Moondog – Autumn For about six hours one Tuesday I fell down a deep, deep Moondog rabbit hole. As a composer, he's incredibly versatile, original, strange, and sort of timeless. His biography is kind of bonkers, too. I hope to gain a deeper understanding of all this great music, but in the meantime here's a pretty succinct sample, one part proto-hippy-mystic, one part Mingus. Jon mentioned to me that he got turned on to Moondog through electronic music, which makes perfect sense somehow.

Neneh Cherry – Blank Project Neneh Cherry staged a critic-fueled comeback in 2012 with a collaboration with the Swedish avant-garde jazz outfit The Cherry Thing (named after a tune by Neneh's stepfather Don Cherry). Although I really liked the idea of an 80's pop star reentering the popular zeitgeist from such a sideways direction, the music was just a tad too out for me. This new album retains the angular, confrontational spirit of that recording, but does so through extreme subtraction - stripping arrangements down to the vocal+beat formula of contemporary pop, but keeping it gritty through the tension of programmed beats and a great live drummer, who is recording to sound exactly that.

Alice Russell – Citizens All my Kendra Morris-ing led me to Alice Russell. I like this song.

Baloji – a L'Heure D'ete/Saison Seche Since I used Baloji's comment and Bob Boilen's reaction to kick off last month's screed about World music, I thought it would only be fair to actually play some of Baloji's music. Juicy and meaty. I'm trying and not succeeding at finding the lyrics (+translation) online.

Tinariwen – Imdiwanin ahi Tifhamam A new one from this Malian band that has started to become classic, regularly making waves well outside of the World music scene (ex. - I knew there was a new record because Pitchfork reviewed it). Recorded in the U.S. with guest musicians, including country fiddler Fats Kaplin, who melts right into the dry tumble of this song.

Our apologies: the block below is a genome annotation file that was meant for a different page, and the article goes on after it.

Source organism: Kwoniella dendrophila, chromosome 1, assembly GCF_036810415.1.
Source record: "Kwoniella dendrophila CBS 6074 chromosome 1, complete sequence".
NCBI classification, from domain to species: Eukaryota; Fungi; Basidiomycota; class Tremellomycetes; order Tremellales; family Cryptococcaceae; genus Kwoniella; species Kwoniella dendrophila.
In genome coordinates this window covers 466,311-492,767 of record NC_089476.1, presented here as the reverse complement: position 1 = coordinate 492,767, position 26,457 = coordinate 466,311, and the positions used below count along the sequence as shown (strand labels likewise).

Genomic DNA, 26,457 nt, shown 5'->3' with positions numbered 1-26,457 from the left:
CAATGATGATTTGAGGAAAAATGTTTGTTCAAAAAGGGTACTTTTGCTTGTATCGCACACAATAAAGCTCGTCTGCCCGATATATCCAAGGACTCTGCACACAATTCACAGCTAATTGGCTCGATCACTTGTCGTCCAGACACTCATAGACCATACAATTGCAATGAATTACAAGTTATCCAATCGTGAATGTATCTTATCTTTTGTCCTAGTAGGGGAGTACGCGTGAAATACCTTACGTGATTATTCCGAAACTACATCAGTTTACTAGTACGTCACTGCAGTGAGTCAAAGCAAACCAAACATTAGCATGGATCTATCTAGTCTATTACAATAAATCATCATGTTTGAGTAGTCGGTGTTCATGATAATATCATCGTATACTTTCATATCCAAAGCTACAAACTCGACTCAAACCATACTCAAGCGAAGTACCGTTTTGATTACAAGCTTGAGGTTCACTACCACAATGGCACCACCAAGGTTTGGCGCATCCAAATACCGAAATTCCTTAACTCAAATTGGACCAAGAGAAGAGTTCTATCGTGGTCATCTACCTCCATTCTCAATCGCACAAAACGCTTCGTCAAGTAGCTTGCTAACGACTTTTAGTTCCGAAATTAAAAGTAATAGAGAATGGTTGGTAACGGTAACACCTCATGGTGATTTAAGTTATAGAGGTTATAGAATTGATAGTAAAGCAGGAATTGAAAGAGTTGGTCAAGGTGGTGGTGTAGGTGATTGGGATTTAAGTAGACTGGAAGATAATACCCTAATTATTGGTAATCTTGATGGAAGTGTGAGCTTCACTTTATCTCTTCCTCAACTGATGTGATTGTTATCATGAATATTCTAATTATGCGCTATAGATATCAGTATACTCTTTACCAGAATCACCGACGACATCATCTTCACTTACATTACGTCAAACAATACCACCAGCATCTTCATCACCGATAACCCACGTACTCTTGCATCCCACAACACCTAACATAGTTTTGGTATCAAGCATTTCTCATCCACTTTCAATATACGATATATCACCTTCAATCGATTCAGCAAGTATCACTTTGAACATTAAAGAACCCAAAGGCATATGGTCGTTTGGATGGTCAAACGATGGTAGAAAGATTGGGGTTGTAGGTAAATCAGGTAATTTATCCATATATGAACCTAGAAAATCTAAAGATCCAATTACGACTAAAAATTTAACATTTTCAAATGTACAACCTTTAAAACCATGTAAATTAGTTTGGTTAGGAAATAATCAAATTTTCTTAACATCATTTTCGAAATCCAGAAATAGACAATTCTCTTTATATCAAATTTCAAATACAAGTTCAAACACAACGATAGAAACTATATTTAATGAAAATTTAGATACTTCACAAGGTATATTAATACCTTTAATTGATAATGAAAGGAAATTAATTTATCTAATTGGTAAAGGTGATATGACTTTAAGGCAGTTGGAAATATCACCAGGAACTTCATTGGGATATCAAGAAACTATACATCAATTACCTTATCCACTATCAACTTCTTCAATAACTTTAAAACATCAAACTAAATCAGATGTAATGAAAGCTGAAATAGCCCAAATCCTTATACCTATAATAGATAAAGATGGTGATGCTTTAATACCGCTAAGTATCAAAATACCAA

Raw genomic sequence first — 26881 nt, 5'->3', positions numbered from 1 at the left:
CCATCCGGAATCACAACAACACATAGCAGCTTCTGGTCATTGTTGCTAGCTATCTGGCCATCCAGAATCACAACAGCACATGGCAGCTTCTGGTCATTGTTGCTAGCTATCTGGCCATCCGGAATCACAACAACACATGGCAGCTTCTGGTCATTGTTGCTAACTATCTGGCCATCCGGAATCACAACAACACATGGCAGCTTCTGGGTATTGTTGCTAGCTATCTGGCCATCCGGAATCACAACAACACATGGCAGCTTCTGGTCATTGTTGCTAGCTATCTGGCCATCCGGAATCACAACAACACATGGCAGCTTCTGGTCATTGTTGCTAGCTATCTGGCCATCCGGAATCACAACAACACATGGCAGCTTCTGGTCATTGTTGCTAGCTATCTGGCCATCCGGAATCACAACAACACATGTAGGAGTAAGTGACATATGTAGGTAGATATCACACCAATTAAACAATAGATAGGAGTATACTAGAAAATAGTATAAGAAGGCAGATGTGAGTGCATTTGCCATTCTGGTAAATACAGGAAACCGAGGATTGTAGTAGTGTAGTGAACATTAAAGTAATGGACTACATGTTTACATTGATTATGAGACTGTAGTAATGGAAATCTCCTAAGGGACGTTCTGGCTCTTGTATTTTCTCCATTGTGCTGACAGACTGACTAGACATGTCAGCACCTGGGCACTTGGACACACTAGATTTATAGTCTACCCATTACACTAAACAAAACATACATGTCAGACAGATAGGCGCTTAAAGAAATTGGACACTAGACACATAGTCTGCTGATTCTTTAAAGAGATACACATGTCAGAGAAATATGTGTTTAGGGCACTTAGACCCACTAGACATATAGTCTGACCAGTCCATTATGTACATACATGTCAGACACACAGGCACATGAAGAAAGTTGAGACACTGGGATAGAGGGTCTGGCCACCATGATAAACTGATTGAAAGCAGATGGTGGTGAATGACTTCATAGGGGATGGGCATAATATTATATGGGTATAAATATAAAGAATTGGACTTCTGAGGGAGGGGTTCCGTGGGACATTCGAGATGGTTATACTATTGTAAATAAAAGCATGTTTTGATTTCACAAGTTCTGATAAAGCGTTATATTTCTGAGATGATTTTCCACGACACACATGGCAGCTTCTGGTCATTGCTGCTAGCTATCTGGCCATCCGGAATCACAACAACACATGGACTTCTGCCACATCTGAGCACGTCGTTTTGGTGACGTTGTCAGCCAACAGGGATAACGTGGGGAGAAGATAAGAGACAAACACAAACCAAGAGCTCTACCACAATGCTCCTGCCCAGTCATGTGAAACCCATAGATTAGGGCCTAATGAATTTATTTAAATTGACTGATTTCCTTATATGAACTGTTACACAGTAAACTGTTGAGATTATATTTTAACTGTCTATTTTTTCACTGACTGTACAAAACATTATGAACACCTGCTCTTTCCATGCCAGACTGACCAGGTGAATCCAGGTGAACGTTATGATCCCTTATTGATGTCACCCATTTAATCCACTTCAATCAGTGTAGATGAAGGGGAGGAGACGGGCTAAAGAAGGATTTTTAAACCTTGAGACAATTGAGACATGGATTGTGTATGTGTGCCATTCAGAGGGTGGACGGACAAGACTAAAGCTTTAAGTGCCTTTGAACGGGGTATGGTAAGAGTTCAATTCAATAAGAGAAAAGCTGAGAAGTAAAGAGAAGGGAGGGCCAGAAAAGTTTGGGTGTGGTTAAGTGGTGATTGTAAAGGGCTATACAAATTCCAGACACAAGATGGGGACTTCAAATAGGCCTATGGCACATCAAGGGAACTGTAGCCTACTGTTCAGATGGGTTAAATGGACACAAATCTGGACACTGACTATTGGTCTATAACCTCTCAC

Willie Scott – Jamie Reaburn A while back on the great FB music discussion group I'm in, someone posted a link to a new service called Forgotify, whose tag line is:"4 million songs on Spotify have never been played. Not even once. Let’s change that." Essentially, you go to their website, press the big green button, and start listening to something totally random. I love the idea of it, and actually got turned on to some great classical music and then this great a cappella piece by Willie Scott, who after a bit of googling seems to have been an actual shepherd and definitely a Scot. It's kind of a challenge to believe that some of this stuff has never been played by anyone on Spotify, but it does make some sense.

Машина Времени – Наш Дом Steve insisted I listen to this ditty from 80's Russian superstars Time Machine. I think it sounds like Russian dudes trying to do American Country music, which in the context of the Cold War is pretty stellar.

Grateful Dead – Truckin' (Remastered Album Version) I feel bad about inflicting this on other people, but after a late night music listening session with Gabe, in which it came out that I did not know this song, I had it stuck in my head like age-hardened gum under a diner table for about a week. I've heard some Grateful Dead I like, and although I wouldn't put this on that list, you gotta respect a song that gets so incredibly lodged in your brain (no matter how out of tune the harmonies are).

INXS – Suicide Blonde Phew. Goddamn I love INXS when they are hitting it, as they most definitely are here, having absolutely mastered their special sound. The production is so so shiny. Hutchence sounds great. And I love that harmonica. At age 11 or 12, when I first started buying my own tapes, INXS was the first band I got into, and I still think Kick is one of the best records ever. Tapes and tapes and tapes and tapes....